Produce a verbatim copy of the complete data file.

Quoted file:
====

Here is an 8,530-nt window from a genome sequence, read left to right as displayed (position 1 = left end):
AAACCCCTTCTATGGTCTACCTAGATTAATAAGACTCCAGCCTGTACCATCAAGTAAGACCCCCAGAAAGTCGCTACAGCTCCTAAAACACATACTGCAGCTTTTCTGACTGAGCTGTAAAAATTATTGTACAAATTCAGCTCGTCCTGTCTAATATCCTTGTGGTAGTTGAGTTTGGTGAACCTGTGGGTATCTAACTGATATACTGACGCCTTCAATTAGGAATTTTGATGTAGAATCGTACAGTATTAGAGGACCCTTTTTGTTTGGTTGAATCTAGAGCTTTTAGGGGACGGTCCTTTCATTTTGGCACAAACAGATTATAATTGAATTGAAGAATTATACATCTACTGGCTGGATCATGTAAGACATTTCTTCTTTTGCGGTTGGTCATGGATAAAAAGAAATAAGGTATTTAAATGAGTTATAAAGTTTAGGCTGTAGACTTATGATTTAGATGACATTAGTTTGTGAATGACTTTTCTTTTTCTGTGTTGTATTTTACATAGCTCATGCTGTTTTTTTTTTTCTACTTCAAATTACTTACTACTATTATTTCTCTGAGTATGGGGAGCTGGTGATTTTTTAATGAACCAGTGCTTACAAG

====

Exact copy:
Here is an 8,530-nt window from a genome sequence, read left to right as displayed (position 1 = left end):
AAACCCCTTCTATGGTCTACCTAGATTAATAAGACTCCAGCCTGTACCATCAAGTAAGACCCCCAGAAAGTCGCTACAGCTCCTAAAACACATACTGCAGCTTTTCTGACTGAGCTGTAAAAATTATTGTACAAATTCAGCTCGTCCTGTCTAATATCCTTGTGGTAGTTGAGTTTGGTGAACCTGTGGGTATCTAACTGATATACTGACGCCTTCAATTAGGAATTTTGATGTAGAATCGTACAGTATTAGAGGACCCTTTTTGTTTGGTTGAATCTAGAGCTTTTAGGGGACGGTCCTTTCATTTTGGCACAAACAGATTATAATTGAATTGAAGAATTATACATCTACTGGCTGGATCATGTAAGACATTTCTTCTTTTGCGGTTGGTCATGGATAAAAAGAAATAAGGTATTTAAATGAGTTATAAAGTTTAGGCTGTAGACTTATGATTTAGATGACATTAGTTTGTGAATGACTTTTCTTTTTCTGTGTTGTATTTTACATAGCTCATGCTGTTTTTTTTTTTCTACTTCAAATTACTTACTACTATTATTTCTCTGAGTATGGGGAGCTGGTGATTTTTTAATGAACCAGTGCTTACAAG